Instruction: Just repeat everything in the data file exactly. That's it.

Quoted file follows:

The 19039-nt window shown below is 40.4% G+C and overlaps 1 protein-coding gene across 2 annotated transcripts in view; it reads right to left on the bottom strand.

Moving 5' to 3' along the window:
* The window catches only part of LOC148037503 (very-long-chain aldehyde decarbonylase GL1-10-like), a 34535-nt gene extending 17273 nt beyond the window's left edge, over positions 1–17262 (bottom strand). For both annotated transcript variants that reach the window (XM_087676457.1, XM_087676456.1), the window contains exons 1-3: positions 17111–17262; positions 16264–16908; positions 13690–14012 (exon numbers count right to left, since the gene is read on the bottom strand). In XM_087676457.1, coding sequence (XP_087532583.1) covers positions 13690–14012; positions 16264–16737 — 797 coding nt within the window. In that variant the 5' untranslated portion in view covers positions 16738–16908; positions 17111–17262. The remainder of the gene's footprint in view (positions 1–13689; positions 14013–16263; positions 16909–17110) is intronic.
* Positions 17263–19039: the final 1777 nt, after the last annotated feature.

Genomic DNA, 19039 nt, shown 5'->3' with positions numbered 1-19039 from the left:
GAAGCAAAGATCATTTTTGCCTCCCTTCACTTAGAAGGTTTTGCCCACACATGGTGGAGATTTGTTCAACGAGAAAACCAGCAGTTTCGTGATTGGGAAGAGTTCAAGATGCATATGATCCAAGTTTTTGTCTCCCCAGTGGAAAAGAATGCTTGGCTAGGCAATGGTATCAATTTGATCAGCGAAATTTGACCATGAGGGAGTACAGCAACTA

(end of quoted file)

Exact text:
The 19039-nt window shown below is 40.4% G+C and overlaps 1 protein-coding gene across 2 annotated transcripts in view; it reads right to left on the bottom strand.

Moving 5' to 3' along the window:
* The window catches only part of LOC148037503 (very-long-chain aldehyde decarbonylase GL1-10-like), a 34535-nt gene extending 17273 nt beyond the window's left edge, over positions 1–17262 (bottom strand). For both annotated transcript variants that reach the window (XM_087676457.1, XM_087676456.1), the window contains exons 1-3: positions 17111–17262; positions 16264–16908; positions 13690–14012 (exon numbers count right to left, since the gene is read on the bottom strand). In XM_087676457.1, coding sequence (XP_087532583.1) covers positions 13690–14012; positions 16264–16737 — 797 coding nt within the window. In that variant the 5' untranslated portion in view covers positions 16738–16908; positions 17111–17262. The remainder of the gene's footprint in view (positions 1–13689; positions 14013–16263; positions 16909–17110) is intronic.
* Positions 17263–19039: the final 1777 nt, after the last annotated feature.

Genomic DNA, 19039 nt, shown 5'->3' with positions numbered 1-19039 from the left:
GAAGCAAAGATCATTTTTGCCTCCCTTCACTTAGAAGGTTTTGCCCACACATGGTGGAGATTTGTTCAACGAGAAAACCAGCAGTTTCGTGATTGGGAAGAGTTCAAGATGCATATGATCCAAGTTTTTGTCTCCCCAGTGGAAAAGAATGCTTGGCTAGGCAATGGTATCAATTTGATCAGCGAAATTTGACCATGAGGGAGTACAGCAACTA